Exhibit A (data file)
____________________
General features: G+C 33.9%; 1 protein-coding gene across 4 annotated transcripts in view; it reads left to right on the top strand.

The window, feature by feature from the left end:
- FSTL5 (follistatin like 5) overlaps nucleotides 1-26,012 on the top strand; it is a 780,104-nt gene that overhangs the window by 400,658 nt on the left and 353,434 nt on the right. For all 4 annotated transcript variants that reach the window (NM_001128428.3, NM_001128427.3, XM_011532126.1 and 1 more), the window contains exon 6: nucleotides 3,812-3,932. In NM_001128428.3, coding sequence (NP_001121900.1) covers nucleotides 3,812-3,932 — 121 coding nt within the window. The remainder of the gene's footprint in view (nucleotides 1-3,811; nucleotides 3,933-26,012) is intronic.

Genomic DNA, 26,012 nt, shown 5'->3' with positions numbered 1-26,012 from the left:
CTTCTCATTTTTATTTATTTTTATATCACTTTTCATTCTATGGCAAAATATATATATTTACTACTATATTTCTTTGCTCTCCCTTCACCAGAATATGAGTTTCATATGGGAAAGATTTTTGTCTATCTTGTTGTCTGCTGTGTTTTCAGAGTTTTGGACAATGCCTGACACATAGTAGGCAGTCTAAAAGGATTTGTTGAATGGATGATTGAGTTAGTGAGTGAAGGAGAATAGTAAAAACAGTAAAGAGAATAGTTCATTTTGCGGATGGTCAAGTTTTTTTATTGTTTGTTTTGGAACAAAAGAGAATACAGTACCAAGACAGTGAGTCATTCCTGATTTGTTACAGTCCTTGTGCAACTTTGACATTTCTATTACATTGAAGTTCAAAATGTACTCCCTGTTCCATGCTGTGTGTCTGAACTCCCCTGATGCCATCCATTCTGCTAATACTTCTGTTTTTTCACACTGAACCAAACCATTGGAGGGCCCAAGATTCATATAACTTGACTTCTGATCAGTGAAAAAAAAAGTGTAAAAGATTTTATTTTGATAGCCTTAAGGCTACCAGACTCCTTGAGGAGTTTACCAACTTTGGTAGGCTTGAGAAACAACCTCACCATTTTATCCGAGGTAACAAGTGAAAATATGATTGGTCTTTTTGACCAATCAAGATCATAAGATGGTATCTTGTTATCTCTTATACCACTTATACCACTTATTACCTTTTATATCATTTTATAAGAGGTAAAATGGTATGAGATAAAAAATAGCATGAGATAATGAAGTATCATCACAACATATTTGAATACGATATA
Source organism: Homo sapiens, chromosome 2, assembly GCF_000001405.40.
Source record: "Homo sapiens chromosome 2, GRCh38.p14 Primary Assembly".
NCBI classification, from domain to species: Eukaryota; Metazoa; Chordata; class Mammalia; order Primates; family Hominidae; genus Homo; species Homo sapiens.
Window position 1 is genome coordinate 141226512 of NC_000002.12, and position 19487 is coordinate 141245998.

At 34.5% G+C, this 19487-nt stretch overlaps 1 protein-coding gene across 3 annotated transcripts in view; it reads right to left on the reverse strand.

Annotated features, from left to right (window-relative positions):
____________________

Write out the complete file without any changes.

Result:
General features: G+C 33.9%; 1 protein-coding gene across 4 annotated transcripts in view; it reads left to right on the top strand.

The window, feature by feature from the left end:
- FSTL5 (follistatin like 5) overlaps nucleotides 1-26,012 on the top strand; it is a 780,104-nt gene that overhangs the window by 400,658 nt on the left and 353,434 nt on the right. For all 4 annotated transcript variants that reach the window (NM_001128428.3, NM_001128427.3, XM_011532126.1 and 1 more), the window contains exon 6: nucleotides 3,812-3,932. In NM_001128428.3, coding sequence (NP_001121900.1) covers nucleotides 3,812-3,932 — 121 coding nt within the window. The remainder of the gene's footprint in view (nucleotides 1-3,811; nucleotides 3,933-26,012) is intronic.

Genomic DNA, 26,012 nt, shown 5'->3' with positions numbered 1-26,012 from the left:
CTTCTCATTTTTATTTATTTTTATATCACTTTTCATTCTATGGCAAAATATATATATTTACTACTATATTTCTTTGCTCTCCCTTCACCAGAATATGAGTTTCATATGGGAAAGATTTTTGTCTATCTTGTTGTCTGCTGTGTTTTCAGAGTTTTGGACAATGCCTGACACATAGTAGGCAGTCTAAAAGGATTTGTTGAATGGATGATTGAGTTAGTGAGTGAAGGAGAATAGTAAAAACAGTAAAGAGAATAGTTCATTTTGCGGATGGTCAAGTTTTTTTATTGTTTGTTTTGGAACAAAAGAGAATACAGTACCAAGACAGTGAGTCATTCCTGATTTGTTACAGTCCTTGTGCAACTTTGACATTTCTATTACATTGAAGTTCAAAATGTACTCCCTGTTCCATGCTGTGTGTCTGAACTCCCCTGATGCCATCCATTCTGCTAATACTTCTGTTTTTTCACACTGAACCAAACCATTGGAGGGCCCAAGATTCATATAACTTGACTTCTGATCAGTGAAAAAAAAAGTGTAAAAGATTTTATTTTGATAGCCTTAAGGCTACCAGACTCCTTGAGGAGTTTACCAACTTTGGTAGGCTTGAGAAACAACCTCACCATTTTATCCGAGGTAACAAGTGAAAATATGATTGGTCTTTTTGACCAATCAAGATCATAAGATGGTATCTTGTTATCTCTTATACCACTTATACCACTTATTACCTTTTATATCATTTTATAAGAGGTAAAATGGTATGAGATAAAAAATAGCATGAGATAATGAAGTATCATCACAACATATTTGAATACGATATA
Source organism: Homo sapiens, chromosome 2, assembly GCF_000001405.40.
Source record: "Homo sapiens chromosome 2, GRCh38.p14 Primary Assembly".
NCBI classification, from domain to species: Eukaryota; Metazoa; Chordata; class Mammalia; order Primates; family Hominidae; genus Homo; species Homo sapiens.
Window position 1 is genome coordinate 141226512 of NC_000002.12, and position 19487 is coordinate 141245998.

At 34.5% G+C, this 19487-nt stretch overlaps 1 protein-coding gene across 3 annotated transcripts in view; it reads right to left on the reverse strand.

Annotated features, from left to right (window-relative positions):